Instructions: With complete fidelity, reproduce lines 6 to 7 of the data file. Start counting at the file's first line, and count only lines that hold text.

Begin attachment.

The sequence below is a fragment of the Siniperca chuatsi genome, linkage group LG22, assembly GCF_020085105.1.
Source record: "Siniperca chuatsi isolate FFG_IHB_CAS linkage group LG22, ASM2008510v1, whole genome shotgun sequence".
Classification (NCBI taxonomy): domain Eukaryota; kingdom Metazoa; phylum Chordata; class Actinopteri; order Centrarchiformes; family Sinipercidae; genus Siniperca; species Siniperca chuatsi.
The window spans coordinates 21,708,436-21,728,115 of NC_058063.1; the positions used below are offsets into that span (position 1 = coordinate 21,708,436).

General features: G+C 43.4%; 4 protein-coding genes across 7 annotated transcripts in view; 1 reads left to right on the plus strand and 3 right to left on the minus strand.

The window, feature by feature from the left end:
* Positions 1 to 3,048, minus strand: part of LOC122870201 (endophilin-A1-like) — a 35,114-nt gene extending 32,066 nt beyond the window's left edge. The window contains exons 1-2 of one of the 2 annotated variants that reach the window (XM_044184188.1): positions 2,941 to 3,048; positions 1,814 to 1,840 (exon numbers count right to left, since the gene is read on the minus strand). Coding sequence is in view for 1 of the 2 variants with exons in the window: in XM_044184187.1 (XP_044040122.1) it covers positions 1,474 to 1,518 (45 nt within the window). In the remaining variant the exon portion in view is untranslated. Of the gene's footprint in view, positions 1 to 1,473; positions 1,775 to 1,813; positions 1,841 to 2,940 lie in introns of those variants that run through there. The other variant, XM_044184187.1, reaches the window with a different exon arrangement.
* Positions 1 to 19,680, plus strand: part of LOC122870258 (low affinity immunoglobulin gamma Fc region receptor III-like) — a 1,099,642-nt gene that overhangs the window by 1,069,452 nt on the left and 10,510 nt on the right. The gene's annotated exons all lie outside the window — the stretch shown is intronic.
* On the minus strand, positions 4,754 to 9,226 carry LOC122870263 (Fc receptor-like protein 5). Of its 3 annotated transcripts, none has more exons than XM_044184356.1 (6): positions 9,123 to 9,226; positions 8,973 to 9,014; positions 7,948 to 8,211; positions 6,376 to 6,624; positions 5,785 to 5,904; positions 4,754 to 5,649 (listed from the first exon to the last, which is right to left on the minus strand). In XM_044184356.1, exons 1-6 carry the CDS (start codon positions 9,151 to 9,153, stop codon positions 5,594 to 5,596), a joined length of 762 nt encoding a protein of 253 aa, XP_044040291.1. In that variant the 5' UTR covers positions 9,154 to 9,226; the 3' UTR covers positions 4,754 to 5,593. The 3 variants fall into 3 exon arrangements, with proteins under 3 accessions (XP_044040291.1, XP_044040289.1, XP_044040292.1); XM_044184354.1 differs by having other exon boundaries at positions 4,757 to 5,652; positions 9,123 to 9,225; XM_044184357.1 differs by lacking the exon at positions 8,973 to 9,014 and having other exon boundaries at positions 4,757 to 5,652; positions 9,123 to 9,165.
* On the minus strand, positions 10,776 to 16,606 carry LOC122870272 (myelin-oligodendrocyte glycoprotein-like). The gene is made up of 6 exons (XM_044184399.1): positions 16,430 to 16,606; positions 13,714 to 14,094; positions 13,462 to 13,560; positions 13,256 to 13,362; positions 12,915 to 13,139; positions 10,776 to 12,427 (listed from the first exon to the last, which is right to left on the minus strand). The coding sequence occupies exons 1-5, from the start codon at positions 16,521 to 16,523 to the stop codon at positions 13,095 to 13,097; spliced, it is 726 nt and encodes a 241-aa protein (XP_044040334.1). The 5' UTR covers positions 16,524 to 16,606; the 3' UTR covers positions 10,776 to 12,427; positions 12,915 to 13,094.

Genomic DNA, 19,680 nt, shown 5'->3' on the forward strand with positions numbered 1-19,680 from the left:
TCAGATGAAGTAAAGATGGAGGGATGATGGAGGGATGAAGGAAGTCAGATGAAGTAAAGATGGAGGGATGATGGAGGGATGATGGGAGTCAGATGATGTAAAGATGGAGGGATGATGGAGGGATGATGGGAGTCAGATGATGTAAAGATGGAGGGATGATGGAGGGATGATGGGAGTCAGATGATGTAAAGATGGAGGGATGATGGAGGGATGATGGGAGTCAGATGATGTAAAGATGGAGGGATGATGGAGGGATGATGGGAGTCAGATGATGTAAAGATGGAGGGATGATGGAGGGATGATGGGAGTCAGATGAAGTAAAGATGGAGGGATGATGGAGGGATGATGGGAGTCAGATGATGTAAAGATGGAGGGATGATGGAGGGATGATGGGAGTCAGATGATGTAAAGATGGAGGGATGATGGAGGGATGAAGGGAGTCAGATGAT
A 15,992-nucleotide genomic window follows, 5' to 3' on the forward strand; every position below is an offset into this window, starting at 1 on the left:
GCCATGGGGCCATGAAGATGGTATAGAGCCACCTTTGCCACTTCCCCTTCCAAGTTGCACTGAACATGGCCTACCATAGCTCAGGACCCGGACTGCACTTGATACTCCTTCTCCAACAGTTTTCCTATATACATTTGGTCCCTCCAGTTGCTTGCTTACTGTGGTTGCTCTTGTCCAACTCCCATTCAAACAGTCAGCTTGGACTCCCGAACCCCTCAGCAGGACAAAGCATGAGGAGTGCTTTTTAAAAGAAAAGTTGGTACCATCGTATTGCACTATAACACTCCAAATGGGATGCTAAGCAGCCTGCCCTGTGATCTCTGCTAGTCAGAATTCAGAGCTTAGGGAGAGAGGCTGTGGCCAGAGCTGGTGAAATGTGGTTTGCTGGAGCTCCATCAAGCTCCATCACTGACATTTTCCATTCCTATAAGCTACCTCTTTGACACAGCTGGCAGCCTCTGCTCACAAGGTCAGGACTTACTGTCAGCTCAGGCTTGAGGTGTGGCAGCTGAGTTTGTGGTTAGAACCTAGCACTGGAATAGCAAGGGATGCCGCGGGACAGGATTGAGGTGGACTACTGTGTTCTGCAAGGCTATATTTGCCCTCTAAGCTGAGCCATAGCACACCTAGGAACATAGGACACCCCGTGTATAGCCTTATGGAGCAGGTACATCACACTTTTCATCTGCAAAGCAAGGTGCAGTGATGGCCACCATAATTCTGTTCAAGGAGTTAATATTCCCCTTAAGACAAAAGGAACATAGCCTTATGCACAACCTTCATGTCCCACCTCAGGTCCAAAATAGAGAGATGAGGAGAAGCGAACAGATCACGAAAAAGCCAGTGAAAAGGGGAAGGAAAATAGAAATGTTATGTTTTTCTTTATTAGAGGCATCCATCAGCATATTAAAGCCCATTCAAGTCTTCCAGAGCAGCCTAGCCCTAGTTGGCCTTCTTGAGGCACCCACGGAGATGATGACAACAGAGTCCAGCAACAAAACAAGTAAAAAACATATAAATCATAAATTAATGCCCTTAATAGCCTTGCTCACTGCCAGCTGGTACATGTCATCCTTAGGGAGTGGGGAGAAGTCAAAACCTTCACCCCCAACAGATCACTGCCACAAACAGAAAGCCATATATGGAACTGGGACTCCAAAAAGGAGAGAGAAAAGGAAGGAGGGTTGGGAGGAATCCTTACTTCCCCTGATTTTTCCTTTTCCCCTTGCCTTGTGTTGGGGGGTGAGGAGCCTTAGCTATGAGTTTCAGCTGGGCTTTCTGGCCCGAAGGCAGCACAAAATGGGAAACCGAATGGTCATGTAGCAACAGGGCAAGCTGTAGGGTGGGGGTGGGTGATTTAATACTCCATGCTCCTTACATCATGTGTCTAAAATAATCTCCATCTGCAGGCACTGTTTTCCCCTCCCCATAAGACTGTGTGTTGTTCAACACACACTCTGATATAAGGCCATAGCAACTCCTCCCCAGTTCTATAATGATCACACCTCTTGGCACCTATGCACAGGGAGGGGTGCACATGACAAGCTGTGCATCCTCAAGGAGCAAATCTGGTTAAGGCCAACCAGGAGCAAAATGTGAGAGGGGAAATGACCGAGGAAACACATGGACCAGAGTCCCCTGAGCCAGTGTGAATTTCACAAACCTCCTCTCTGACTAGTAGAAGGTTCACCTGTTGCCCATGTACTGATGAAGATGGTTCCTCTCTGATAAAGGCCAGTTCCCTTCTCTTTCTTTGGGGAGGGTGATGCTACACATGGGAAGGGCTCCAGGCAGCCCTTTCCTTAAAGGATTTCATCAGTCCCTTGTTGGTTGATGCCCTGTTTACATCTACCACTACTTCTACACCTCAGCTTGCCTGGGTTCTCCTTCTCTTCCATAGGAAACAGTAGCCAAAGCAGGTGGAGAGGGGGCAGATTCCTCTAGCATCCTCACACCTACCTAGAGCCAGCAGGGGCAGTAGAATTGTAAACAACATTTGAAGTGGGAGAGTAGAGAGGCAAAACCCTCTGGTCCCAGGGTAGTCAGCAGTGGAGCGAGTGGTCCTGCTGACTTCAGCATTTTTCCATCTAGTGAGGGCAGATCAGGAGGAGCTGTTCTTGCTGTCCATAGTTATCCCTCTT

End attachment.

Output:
The window, feature by feature from the left end:
* Positions 1 to 3,048, minus strand: part of LOC122870201 (endophilin-A1-like) — a 35,114-nt gene extending 32,066 nt beyond the window's left edge. The window contains exons 1-2 of one of the 2 annotated variants that reach the window (XM_044184188.1): positions 2,941 to 3,048; positions 1,814 to 1,840 (exon numbers count right to left, since the gene is read on the minus strand). Coding sequence is in view for 1 of the 2 variants with exons in the window: in XM_044184187.1 (XP_044040122.1) it covers positions 1,474 to 1,518 (45 nt within the window). In the remaining variant the exon portion in view is untranslated. Of the gene's footprint in view, positions 1 to 1,473; positions 1,775 to 1,813; positions 1,841 to 2,940 lie in introns of those variants that run through there. The other variant, XM_044184187.1, reaches the window with a different exon arrangement.